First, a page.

"Burnout is not just when you need a vacation to recharge. It's when you feel overwhelming exhaustion, frustration, cynicism and a sense of ineffectiveness and failure. Initially it referred to those employed in the human services -- health care, social work, therapy and police work -- but has since expanded to all sorts of workers, said Christina Maslach, professor emerita of psychology at the University of California, Berkeley."
Addressing tensions between work and the rest of life will not only lead to a more sustainable and meaningful lifestyle for the privileged, but may prompt us to participate in causes that improve environmental, social, and economic conditions locally and worldwide.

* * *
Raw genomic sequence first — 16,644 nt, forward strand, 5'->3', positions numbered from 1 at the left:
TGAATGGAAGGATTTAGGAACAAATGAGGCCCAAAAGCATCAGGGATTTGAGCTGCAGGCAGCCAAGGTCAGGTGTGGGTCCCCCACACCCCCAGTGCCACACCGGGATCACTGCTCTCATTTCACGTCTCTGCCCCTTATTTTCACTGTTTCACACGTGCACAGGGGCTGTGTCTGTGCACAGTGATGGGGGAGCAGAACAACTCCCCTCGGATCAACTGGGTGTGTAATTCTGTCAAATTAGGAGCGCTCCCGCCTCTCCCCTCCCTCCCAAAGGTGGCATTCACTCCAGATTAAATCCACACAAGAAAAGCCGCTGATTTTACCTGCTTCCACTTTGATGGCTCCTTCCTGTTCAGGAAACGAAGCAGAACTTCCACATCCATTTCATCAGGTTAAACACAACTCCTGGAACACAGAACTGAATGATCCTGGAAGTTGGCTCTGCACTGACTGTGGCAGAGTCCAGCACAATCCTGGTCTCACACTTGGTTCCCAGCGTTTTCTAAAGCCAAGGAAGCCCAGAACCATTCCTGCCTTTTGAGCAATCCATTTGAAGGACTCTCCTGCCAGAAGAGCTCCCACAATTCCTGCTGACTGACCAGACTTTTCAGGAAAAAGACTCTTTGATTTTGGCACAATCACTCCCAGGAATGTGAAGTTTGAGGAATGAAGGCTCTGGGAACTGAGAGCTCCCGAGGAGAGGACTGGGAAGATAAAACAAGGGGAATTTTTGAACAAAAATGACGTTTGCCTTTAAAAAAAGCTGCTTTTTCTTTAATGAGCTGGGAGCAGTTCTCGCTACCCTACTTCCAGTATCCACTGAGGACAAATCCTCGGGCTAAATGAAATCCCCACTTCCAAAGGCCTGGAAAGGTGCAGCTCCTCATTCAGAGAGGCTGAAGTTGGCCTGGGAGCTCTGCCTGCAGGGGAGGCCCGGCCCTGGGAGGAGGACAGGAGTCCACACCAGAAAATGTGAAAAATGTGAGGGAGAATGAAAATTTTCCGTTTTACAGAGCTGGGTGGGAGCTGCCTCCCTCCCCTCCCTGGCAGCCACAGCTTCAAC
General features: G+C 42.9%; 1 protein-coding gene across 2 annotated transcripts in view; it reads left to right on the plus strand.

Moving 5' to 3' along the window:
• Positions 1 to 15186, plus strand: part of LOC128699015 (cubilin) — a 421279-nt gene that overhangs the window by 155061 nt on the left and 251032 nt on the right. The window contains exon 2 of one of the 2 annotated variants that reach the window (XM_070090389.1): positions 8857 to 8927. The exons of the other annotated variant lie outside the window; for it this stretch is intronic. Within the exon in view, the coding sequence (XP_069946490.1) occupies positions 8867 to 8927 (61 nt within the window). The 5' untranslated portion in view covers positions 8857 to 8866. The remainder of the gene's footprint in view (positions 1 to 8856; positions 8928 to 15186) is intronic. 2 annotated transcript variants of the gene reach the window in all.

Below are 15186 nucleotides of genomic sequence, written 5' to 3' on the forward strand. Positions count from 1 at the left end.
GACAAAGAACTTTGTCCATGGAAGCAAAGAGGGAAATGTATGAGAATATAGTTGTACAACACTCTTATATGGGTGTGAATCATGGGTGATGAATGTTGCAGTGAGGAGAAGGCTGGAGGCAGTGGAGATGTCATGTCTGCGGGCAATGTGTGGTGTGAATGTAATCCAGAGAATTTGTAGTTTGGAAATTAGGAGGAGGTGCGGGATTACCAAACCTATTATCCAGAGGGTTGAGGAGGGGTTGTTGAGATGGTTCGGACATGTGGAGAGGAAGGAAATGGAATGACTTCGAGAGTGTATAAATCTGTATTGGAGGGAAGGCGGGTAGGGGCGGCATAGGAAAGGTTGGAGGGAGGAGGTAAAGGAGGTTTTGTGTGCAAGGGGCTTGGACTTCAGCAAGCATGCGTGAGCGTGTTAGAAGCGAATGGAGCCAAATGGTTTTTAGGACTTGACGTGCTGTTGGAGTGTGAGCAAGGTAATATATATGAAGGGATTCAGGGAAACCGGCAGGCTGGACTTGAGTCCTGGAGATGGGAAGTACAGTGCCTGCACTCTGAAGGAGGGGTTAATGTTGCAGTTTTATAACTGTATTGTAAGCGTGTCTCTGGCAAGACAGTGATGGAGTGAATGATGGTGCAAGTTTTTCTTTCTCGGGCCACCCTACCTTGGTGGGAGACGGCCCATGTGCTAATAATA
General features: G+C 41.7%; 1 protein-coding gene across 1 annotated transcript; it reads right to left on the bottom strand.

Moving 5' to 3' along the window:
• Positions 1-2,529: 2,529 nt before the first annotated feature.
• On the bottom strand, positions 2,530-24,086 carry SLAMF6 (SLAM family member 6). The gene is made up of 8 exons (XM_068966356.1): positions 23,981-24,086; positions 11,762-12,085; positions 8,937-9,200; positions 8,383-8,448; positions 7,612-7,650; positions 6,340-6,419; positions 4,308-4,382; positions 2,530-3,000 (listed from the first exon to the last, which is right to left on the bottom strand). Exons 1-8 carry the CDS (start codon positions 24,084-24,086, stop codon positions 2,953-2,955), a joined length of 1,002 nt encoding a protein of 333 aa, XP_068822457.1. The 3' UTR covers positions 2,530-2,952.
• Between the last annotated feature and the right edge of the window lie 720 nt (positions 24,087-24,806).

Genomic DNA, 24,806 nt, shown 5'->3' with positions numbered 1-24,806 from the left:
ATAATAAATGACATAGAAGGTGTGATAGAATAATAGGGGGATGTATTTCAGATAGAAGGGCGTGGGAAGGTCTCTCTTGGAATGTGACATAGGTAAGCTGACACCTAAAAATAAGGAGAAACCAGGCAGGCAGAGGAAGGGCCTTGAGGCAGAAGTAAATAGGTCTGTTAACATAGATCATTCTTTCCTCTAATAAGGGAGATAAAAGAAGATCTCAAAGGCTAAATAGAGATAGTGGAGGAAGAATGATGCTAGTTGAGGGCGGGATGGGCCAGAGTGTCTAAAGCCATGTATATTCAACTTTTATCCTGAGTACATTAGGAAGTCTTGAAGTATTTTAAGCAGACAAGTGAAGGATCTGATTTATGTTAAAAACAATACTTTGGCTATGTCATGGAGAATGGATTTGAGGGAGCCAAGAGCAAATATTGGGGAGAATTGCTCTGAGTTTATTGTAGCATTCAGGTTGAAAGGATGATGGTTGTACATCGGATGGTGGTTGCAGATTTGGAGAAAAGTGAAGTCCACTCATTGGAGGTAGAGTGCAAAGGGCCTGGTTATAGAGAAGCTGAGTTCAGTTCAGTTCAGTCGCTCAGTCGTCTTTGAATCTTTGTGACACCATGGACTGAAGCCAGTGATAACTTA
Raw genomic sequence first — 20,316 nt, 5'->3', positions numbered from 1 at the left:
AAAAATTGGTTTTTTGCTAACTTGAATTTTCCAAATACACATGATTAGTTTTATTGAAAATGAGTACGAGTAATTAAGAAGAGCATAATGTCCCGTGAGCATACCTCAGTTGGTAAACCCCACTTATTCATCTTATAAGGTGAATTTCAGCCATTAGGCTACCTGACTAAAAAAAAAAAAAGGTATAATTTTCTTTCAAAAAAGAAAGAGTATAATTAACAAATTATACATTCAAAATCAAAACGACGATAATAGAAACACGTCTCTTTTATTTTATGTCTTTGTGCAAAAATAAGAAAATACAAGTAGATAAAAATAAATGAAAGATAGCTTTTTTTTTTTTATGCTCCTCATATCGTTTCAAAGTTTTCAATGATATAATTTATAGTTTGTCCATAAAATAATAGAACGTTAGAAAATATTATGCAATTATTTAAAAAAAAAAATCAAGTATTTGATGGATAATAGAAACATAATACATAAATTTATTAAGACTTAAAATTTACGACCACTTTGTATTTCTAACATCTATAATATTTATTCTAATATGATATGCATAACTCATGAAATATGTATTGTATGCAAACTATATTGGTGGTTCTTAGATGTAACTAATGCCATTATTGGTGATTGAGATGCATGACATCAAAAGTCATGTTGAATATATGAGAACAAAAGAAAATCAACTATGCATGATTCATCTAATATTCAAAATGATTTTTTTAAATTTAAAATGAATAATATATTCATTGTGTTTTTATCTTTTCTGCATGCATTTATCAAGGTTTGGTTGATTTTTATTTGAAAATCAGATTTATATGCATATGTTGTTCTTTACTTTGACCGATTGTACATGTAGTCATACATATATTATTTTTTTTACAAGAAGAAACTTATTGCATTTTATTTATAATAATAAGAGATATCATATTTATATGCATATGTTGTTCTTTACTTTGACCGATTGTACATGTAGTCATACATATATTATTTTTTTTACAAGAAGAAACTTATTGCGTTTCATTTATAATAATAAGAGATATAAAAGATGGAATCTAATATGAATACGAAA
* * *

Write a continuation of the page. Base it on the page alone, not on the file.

"Our own personal beliefs often justify work without adequate life as much as weak public policy or self-serving corporate practices do. We may not (now) have the economic freedom to fully realize the balance of work and life -- but we can reclaim what that means for us. It must begin there."
"Here's the thing: it's harming how we communicate, connect, and interact. Everyone is busy, in different sorts of ways. Maybe you have lots of clients, or are starting a new business, or are taking care of a newborn. The point is this: with limited time and unlimited demands on that time, it's easy to fill your plate with activities constantly. But this doesn't mean that you should."
"While taking a digital breath might be contrary to our competitive nature in a 24/7 marketplace, it allows us to take a step back from info-overload and our demanding lives as cogs in the wheels of commerce. Digital contemplation acts as a digital detox or even redux. It helps us to re-frame our orientation of our digital lives."